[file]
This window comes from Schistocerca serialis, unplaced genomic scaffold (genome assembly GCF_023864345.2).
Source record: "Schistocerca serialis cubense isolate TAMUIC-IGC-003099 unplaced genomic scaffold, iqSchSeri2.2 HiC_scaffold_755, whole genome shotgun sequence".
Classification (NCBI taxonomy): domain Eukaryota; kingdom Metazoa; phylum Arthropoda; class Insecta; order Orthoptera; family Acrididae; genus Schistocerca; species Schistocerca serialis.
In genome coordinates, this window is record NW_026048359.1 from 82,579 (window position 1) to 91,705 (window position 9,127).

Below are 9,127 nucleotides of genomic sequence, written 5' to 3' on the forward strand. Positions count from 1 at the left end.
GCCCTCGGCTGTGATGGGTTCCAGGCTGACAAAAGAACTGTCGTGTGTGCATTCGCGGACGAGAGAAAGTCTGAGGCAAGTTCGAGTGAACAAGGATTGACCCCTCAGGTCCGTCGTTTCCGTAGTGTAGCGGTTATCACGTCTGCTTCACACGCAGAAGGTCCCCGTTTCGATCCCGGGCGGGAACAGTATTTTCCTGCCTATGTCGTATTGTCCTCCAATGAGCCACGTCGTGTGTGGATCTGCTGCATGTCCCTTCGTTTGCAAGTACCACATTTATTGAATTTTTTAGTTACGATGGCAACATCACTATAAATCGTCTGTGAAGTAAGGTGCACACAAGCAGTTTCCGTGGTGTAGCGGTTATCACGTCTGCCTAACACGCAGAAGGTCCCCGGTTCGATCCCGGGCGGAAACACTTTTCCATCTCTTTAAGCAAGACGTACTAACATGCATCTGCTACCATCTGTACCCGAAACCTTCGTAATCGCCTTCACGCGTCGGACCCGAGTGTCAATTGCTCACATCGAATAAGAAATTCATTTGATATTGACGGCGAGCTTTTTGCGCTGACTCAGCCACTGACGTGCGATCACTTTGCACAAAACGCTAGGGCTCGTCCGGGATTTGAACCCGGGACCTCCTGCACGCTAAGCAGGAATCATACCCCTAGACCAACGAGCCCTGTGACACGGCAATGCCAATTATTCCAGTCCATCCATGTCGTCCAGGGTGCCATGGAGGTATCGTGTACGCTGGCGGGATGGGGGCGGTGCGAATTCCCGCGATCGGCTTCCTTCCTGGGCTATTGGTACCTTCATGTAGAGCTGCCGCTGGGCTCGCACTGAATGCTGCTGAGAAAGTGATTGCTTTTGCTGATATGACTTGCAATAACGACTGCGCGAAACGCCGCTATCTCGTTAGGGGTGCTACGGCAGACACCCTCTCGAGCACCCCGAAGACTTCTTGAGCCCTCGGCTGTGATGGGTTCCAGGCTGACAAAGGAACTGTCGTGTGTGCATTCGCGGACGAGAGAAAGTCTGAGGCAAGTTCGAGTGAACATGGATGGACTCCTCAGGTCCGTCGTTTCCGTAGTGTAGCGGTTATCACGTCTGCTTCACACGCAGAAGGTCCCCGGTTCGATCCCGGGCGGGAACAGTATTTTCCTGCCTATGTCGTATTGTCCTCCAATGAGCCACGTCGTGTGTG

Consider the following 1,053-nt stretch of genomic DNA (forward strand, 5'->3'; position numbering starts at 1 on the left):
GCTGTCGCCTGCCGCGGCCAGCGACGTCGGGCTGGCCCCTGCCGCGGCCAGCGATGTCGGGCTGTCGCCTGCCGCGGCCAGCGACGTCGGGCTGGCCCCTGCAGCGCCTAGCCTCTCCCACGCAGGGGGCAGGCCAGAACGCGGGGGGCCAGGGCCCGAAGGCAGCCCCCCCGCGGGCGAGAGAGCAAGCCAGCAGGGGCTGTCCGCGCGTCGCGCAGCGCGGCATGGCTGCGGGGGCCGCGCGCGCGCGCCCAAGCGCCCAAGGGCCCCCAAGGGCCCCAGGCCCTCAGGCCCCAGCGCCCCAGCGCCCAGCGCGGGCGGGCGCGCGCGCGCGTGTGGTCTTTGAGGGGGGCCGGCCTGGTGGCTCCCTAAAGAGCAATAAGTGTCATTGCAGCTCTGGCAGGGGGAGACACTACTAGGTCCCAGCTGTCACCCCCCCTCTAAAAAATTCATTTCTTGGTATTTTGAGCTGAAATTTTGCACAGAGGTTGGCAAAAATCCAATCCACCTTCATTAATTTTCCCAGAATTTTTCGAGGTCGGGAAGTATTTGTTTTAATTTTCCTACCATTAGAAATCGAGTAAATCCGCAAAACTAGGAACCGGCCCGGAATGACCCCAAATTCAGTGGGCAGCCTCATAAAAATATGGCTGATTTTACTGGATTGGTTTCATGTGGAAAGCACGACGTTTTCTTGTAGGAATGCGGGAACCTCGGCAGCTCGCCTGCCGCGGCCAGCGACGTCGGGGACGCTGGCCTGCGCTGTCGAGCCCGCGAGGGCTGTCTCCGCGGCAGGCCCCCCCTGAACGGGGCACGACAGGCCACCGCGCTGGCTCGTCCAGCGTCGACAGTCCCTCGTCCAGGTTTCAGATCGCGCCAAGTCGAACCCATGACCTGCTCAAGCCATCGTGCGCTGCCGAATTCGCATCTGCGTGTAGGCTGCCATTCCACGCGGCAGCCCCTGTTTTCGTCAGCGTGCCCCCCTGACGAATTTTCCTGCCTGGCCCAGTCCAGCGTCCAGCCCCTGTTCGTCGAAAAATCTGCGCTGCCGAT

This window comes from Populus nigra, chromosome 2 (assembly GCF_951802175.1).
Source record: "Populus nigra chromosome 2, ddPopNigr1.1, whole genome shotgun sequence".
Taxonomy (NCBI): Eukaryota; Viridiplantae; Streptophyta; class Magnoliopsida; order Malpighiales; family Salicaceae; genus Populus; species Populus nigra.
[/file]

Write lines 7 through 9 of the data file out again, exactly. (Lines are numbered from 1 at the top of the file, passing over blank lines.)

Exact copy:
Consider the following 1,053-nt stretch of genomic DNA (forward strand, 5'->3'; position numbering starts at 1 on the left):
GCTGTCGCCTGCCGCGGCCAGCGACGTCGGGCTGGCCCCTGCCGCGGCCAGCGATGTCGGGCTGTCGCCTGCCGCGGCCAGCGACGTCGGGCTGGCCCCTGCAGCGCCTAGCCTCTCCCACGCAGGGGGCAGGCCAGAACGCGGGGGGCCAGGGCCCGAAGGCAGCCCCCCCGCGGGCGAGAGAGCAAGCCAGCAGGGGCTGTCCGCGCGTCGCGCAGCGCGGCATGGCTGCGGGGGCCGCGCGCGCGCGCCCAAGCGCCCAAGGGCCCCCAAGGGCCCCAGGCCCTCAGGCCCCAGCGCCCCAGCGCCCAGCGCGGGCGGGCGCGCGCGCGCGTGTGGTCTTTGAGGGGGGCCGGCCTGGTGGCTCCCTAAAGAGCAATAAGTGTCATTGCAGCTCTGGCAGGGGGAGACACTACTAGGTCCCAGCTGTCACCCCCCCTCTAAAAAATTCATTTCTTGGTATTTTGAGCTGAAATTTTGCACAGAGGTTGGCAAAAATCCAATCCACCTTCATTAATTTTCCCAGAATTTTTCGAGGTCGGGAAGTATTTGTTTTAATTTTCCTACCATTAGAAATCGAGTAAATCCGCAAAACTAGGAACCGGCCCGGAATGACCCCAAATTCAGTGGGCAGCCTCATAAAAATATGGCTGATTTTACTGGATTGGTTTCATGTGGAAAGCACGACGTTTTCTTGTAGGAATGCGGGAACCTCGGCAGCTCGCCTGCCGCGGCCAGCGACGTCGGGGACGCTGGCCTGCGCTGTCGAGCCCGCGAGGGCTGTCTCCGCGGCAGGCCCCCCCTGAACGGGGCACGACAGGCCACCGCGCTGGCTCGTCCAGCGTCGACAGTCCCTCGTCCAGGTTTCAGATCGCGCCAAGTCGAACCCATGACCTGCTCAAGCCATCGTGCGCTGCCGAATTCGCATCTGCGTGTAGGCTGCCATTCCACGCGGCAGCCCCTGTTTTCGTCAGCGTGCCCCCCTGACGAATTTTCCTGCCTGGCCCAGTCCAGCGTCCAGCCCCTGTTCGTCGAAAAATCTGCGCTGCCGAT

This window comes from Populus nigra, chromosome 2 (assembly GCF_951802175.1).